"Less laudable is Mr. Immelt's habit of inviting government to be his business partner and promoter. In his 2008 letter to shareholders, the CEO declared that the financial crisis and election of Mr. Obama meant that the U.S. economy had been fundamentally "reset."
His key line: "The interaction between government and business will change forever. In a reset economy, the government will be a regulator; and also an industry policy champion, a financier, and a key partner."
This is an invitation to the same kind of capital misallocation that led to the housing bubble. Mr. Immelt's particular goal is to promote policies and subsidies that aid green energy, in which GE is deeply invested. But if wind turbines are a good business, they will find a market on their own. If wind power turns out to be an uncompetitive bust, then the government will have misallocated hundreds of billions more dollars that could have found more productive uses."
I have mixed feelings about this WSJ paragraph and I believe that it is crucial for economists to debate its merits.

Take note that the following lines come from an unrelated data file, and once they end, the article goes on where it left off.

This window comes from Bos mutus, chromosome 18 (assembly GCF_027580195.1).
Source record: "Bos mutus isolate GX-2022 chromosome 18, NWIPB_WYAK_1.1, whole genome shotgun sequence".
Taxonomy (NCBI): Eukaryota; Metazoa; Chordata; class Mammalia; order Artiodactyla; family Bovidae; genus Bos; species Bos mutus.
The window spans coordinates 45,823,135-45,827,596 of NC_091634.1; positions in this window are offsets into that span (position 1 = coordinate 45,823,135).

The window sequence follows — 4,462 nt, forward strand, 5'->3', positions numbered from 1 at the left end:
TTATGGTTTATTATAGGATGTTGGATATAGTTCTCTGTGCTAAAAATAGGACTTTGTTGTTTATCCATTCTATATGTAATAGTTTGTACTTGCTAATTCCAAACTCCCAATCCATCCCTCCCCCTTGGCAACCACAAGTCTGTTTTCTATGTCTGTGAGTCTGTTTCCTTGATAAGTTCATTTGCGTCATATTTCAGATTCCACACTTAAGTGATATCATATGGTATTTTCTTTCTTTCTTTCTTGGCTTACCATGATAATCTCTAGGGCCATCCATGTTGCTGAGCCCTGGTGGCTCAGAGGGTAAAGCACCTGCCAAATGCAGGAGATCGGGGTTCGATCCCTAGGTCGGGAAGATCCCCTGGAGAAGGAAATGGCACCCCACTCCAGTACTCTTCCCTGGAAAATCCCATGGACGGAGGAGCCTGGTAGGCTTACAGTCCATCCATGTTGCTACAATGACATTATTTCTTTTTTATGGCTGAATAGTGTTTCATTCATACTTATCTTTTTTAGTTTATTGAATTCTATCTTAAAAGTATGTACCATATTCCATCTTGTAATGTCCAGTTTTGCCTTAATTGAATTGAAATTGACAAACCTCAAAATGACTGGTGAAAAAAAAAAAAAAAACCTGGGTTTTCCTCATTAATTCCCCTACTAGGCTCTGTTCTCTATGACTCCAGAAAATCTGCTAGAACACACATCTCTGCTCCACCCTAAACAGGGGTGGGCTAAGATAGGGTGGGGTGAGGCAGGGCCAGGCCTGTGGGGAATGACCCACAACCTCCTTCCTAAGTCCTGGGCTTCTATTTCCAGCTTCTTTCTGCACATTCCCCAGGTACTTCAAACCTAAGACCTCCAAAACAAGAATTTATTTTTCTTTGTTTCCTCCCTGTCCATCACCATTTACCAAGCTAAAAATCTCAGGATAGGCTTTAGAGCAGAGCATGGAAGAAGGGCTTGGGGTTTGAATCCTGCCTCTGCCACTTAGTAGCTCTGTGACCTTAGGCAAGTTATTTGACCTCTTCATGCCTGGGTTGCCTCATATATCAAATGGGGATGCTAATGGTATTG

On the one hand (as a University of Chicago economist), I agree with every word that the WSJ has written here.
On the other hand, we delve into the nasty "theory of the second best". In a world where we are unable to enact carbon pricing, how does "green energy" compete against the dirty status quo fossil fuel sources? We appear to be in a multiple equilibrium model. IF we priced the carbon externality, then GE could invest with confidence in green tech and Adam Smith would be happy. Since we haven't (and won't) price the carbon externality, companies such as GE face political uncertainty concerning whether "green tech" is a wise investment.
So, I believe that wind turbines would be a better business if we introduce carbon pricing --- what are the right incentives to implement to promote "green tech" given that the public has rejected the first best strategy? I have mixed feelings about the Renewable Portfolio Standards.
Returning to Dr. Immelt, there is a game theory issue that hasn't been discussed. When big business anticipates that government will be its partner, this raises nasty strategic issues ranging from "too big to fail" to "adverse selection". Milton Friedman's tough love (that there would be no bailouts or special treatment of the private sector) sent clear "rules of the game" signals to big business. In the Obama Age, big business will spend more time lobbying for favorable rules and less time thinking about how to compete on the international market. We need our best companies to be focused on market competition not on seeking an inside track by hiring K Street lobbyists.
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